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Gender Equality Key in Baseball-Softball Regaining Olympic Status


Gender equality, with concurrent men’s and women’s tournaments staged in the same arena, as in tennis, could be a key element in the campaign by Baseball and Softball to return to the Olympic Games in 2020.

As with all rival sports bidding for the prized platform, such as squash and recently jilted wrestling, the commercial rewards are substantial, never mind the prestige.

At the Grand Prince Hotel in Tokyo on Saturday, the congress of the International Baseball Federation will conclude and mutually ratify two years of negotiation with the International Softball Federation to create a new joint world governing body—World Baseball-Softball Confederation.

Japan won gold in softball at the 2008 Bejing Olympic Games.

Removed from the Olympic program at the International Olympic Committee (IOC) Session at Copenhagen in 2009, the two mirrored sports believed their amalgamation will present a powerful case for reinstatement when the IOC votes on additions at September’s Session in Buenos Aires, Argentina.

Heading the merger are respective co-presidents of the new body, Riccardo Fraccari (baseball) and Don Porter (softball). Being personally sympathetic to Softball—strangely as a predominantly women’s sport, deleted in 2009—the flaw which I detect in the campaign is the absence of a charismatic female public figure to front their presentation at three crucial gatherings over the coming four months.

Why not, for instance, attempt to enlist former Secretary of State Condoleeza Rice, one of the most conspicuous personalities in America: dazzling sportswoman (among other attributes) who is about to enjoy her membership of Augusta National during the Masters. It is her sort of dynamism as advocate that might have helped the Baseball-Softball alliance to swing some votes . She could have had far more impact than an innocent Oprah Winfrey, vainly wheeled out by Chicago as cheerleader in 2009.

For sure, there will be emotional input from Softball’s secretary general Beng Choo Low, of Malaysia, and from Maria Soto, Venezuelan chair of their athletes commission, who competed at Beijing ‘08. Yet we need to be talking a high-mileage celebrity here. In the election of golf and rugby, Michelle Wie and Jonah Lomu were prominent advocates

Following Saturday’s formal bureaucracy, three significant stage appearances lie ahead:

• The SportAccord Convention at St. Petersburg, Russia, at the end of May, when bidders will address the IOC Executive Board.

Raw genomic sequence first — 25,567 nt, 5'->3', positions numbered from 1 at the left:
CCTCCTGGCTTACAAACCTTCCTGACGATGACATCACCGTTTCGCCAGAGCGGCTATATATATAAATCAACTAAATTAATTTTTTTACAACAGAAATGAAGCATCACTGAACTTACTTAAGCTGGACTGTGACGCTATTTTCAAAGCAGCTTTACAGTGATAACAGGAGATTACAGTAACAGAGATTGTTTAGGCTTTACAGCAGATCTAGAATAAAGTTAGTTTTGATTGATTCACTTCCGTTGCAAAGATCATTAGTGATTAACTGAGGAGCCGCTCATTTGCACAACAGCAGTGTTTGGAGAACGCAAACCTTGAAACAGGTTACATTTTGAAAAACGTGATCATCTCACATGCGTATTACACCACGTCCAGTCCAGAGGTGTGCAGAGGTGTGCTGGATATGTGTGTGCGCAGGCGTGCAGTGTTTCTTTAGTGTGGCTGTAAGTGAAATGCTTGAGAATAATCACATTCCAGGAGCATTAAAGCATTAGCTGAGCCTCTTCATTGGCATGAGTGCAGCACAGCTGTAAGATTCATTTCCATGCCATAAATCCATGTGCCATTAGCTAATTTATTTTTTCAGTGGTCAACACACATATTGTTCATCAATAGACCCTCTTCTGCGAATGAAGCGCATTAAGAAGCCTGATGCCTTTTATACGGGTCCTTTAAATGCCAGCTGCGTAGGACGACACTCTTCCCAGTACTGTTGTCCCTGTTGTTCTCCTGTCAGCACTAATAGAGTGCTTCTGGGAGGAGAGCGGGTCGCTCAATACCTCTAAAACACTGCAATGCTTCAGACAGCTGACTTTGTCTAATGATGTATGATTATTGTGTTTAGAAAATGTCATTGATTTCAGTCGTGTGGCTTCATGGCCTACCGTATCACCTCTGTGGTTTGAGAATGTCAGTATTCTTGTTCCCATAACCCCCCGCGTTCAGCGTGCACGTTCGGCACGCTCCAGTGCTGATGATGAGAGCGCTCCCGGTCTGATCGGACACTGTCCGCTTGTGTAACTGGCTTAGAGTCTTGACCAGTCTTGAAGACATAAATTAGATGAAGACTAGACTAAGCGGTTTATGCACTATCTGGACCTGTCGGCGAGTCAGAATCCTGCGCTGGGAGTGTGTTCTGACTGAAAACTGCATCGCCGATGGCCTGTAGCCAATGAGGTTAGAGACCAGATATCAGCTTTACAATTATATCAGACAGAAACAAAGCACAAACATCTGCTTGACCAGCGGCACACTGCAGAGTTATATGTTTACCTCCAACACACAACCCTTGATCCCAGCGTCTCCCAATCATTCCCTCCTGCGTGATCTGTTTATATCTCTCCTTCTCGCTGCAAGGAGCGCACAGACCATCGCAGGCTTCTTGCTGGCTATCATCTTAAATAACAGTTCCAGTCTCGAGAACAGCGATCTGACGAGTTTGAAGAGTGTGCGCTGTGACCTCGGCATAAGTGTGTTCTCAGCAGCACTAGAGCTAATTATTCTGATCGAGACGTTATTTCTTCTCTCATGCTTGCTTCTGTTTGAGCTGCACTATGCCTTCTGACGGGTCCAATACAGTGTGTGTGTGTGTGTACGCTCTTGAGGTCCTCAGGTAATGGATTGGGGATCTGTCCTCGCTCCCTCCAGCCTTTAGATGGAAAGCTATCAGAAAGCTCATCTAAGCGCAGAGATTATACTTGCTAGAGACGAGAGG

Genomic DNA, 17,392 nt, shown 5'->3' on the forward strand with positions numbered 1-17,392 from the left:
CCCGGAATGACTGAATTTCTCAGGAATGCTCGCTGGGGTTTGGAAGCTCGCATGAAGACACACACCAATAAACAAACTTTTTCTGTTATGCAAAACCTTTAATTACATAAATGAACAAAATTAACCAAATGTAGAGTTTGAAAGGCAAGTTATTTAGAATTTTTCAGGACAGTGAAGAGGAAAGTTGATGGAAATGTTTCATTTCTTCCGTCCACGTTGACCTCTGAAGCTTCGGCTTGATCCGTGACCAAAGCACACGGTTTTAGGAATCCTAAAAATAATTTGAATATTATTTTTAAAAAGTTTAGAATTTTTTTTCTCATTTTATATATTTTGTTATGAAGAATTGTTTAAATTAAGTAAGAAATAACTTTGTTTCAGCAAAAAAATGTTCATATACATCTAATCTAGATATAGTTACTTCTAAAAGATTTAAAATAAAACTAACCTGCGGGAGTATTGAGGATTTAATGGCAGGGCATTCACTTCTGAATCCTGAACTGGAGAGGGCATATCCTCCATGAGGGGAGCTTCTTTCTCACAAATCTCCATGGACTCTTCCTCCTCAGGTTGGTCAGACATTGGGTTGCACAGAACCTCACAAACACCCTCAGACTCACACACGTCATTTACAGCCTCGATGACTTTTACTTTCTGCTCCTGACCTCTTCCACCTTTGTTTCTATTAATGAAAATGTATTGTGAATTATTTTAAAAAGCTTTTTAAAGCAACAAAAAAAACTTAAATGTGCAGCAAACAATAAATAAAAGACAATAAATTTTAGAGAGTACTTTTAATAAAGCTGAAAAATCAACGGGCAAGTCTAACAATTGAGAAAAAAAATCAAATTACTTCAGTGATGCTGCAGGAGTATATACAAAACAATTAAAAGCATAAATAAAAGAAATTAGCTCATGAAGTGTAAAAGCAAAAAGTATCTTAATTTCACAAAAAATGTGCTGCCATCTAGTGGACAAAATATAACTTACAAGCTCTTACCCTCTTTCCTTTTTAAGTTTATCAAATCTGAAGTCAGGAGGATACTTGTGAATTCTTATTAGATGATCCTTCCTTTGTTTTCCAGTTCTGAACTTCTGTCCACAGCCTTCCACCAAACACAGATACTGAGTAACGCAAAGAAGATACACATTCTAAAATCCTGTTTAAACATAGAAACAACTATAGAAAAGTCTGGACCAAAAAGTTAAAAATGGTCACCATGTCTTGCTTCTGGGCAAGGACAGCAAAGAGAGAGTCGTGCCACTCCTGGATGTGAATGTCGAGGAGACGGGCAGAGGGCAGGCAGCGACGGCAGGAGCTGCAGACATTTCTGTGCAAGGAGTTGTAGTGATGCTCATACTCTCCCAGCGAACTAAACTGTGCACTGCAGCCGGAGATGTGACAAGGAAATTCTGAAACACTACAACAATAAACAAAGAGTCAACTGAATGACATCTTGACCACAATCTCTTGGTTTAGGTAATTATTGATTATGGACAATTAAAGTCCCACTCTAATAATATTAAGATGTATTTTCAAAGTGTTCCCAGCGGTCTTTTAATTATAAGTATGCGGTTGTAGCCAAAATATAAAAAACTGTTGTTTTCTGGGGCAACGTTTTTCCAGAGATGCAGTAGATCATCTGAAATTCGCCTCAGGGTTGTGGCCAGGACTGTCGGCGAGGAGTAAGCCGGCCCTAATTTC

• The pre-Session talk-fest at Lausanne, Switzerland, in early July, when presidential candidates to succeed Jacques Rogge and host city bidders for 2020 will freely consort with those IOC members who choose to attend, but to which assembly aspiring sports have yet to be formally invited.
• The final decisive presentation for all three elections is scheduled in Buenos Aires in September.

Following Tokyo’s gathering, the newly established World Baseball-Softball Confederation will begin ernest debate on the creation of a new combined joint-competition circuit at shared venues, a pivotal clincher on the IOC’s gender-equality policy. However, that goes hand in hand with finding the funding necessary for a commercial platform with sponsorship and television backing.

That is where Softball will most benefit from liaison with Baseball, for which attendances at professional events far exceed Softball’s average of around 10,000 for top games. The IOC, as much cash-orientated as sports-idealistic, carefully measures live and TV viewing figures. There is already a new contract with ESPN for a six-team Softball League, yet the sport has yet to find a superstar like Serena Williams or Steffi Graf.

On global numbers, Softball compares well with rival sports: 127 National Federations, 100 of these affiliated to NOCs, and some 8.5 million registered competitors .

There remains the obstacle of two-nation Softball dominance: Japan, Beijing winners and World Champions in 2011, and the USA.

Nonetheless, Porter, Softball’s veteran president, is optimistic about both readmission and expansion.

“The new federation is exciting—it enables us to combine the strength of both sports,” he says. “The IOC looks for ‘added value’ to the Olympic program, and we believe we are offering this.”

Baseball’s Fraccari adds: “This is more than simply a combined federation. It embraces the dreams of millions of men and women, boys and girls, from around the world with ambition to be part of the Olympic Games, the pinnacle of sporting excellence.”

This article by David Miller first appeared in the blog, The Sport Intern. The editor is Karl Heinz-Huba of Lorsch, Germany. He can be reached at ISMG@aol.com. The article is reprinted here with permission of Mr. Heinz-Huba.


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